Short White Coat is a blog about learning to be a doctor. Posts appear here as part of White Coat Notes. Ishani Ganguli is about to start her third year as a Harvard medical student. E-mail her at email@example.com.
In the very-linear path to doctorhood, the Step I Board Exams mark the end of the classroom learning that has defined 20 years of our lives. This national licensing exam covers All of Medicine (as we know it) and is known to be the worst of the bunch (Step II, at the end of medical school, requires about two weeks of preparation, and Step III no more than the proverbial number 2 pencil, the saying goes). It also represents the first time we’re graded (Harvard Medical School is pass/fail). We need to pass the exam to graduate, but the score is a component of our residency bid in two years.
Preparing for this exam was the singular focus of our precious free time in the past few months, and the soon-weary excuse for skipping out on social events and neglecting the Important Things in Life. In our attempts to learn or relearn the vast amount of material covered by the exam, we clung to the tried-and-true review books, memorized inane mnemonics that often stuck longer than the content they represented, and clicked through endless cycles of online practice questions.
Among fellow sufferers, we’d unapologetically judge every interaction on its relevance to The Boards (yield was paramount -- low yield was a stinging indictment, high yield the ultimate praise). As long as classes were in session, we’d work ourselves into dizzy spells over our classmates’ preparation, each convinced at the drop of a lysosomal storage disease that the others knew more (of course, this was sometimes true).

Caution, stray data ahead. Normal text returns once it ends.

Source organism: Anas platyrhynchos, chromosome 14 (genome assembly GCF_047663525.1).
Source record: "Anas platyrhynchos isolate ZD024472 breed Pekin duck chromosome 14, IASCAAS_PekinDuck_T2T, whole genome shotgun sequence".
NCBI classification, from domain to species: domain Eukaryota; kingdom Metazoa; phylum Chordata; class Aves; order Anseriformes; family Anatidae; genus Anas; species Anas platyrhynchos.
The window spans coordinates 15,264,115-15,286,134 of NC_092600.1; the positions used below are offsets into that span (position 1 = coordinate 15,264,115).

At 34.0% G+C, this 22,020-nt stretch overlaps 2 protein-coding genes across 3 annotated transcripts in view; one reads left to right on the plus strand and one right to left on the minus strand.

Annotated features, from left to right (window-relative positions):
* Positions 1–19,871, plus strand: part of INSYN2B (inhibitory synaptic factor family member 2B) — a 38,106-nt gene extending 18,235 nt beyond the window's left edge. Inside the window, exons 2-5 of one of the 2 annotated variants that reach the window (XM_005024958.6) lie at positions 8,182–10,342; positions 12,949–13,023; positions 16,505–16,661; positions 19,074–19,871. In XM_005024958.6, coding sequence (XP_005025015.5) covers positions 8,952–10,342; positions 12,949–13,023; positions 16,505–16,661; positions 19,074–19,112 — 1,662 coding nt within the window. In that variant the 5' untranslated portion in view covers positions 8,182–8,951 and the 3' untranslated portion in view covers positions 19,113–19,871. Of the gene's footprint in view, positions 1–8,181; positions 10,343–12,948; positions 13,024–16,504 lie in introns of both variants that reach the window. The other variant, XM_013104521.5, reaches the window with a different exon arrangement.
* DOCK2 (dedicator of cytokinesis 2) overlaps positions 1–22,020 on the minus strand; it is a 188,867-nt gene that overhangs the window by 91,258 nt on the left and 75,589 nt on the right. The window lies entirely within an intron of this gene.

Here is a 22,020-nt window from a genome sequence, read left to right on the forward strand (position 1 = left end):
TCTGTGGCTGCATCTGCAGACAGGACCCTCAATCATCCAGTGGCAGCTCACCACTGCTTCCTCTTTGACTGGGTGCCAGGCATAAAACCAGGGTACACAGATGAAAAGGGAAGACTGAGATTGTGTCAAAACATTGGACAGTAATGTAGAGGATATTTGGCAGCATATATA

This particular brand of neurosis took a toll on our wallets, as we amassed review books and school supplies to soothe our tired brains. A new book was a novelty, the freshly printed pages inviting their study. And maybe, just maybe, the water- and flame-resistant index-card holder and that perfectly tinted highlighter would make the information stick just a little faster. Once the retail therapy wore off, we hoped to be left with the rapid recall of the drug interactions and often obscure disease associations that make up the bulk of the test questions (neurofibromatosis and café au lait spots, squamous cell lung cancer and hypercalcemia).
On Wednesday, I was scheduled to release all the factoids that were swimming in my head like so many Naegleria fowleri (brain-infecting amoeba that invades the noses of freshwater divers.) And in the flash of an eight-hour, 350-question multiple-choice-a-thon, it was all over.
It’s unclear how much our scores really matter (we’re assured by our professors that they are less critical than we convince ourselves). But the experience at least consolidates what we’ve been learning for the past two years and prepares us somewhat for our imminent descent into the hospital wards -- the "classroom" of our third and fourth years. If only real patients came with multiple choice answers.
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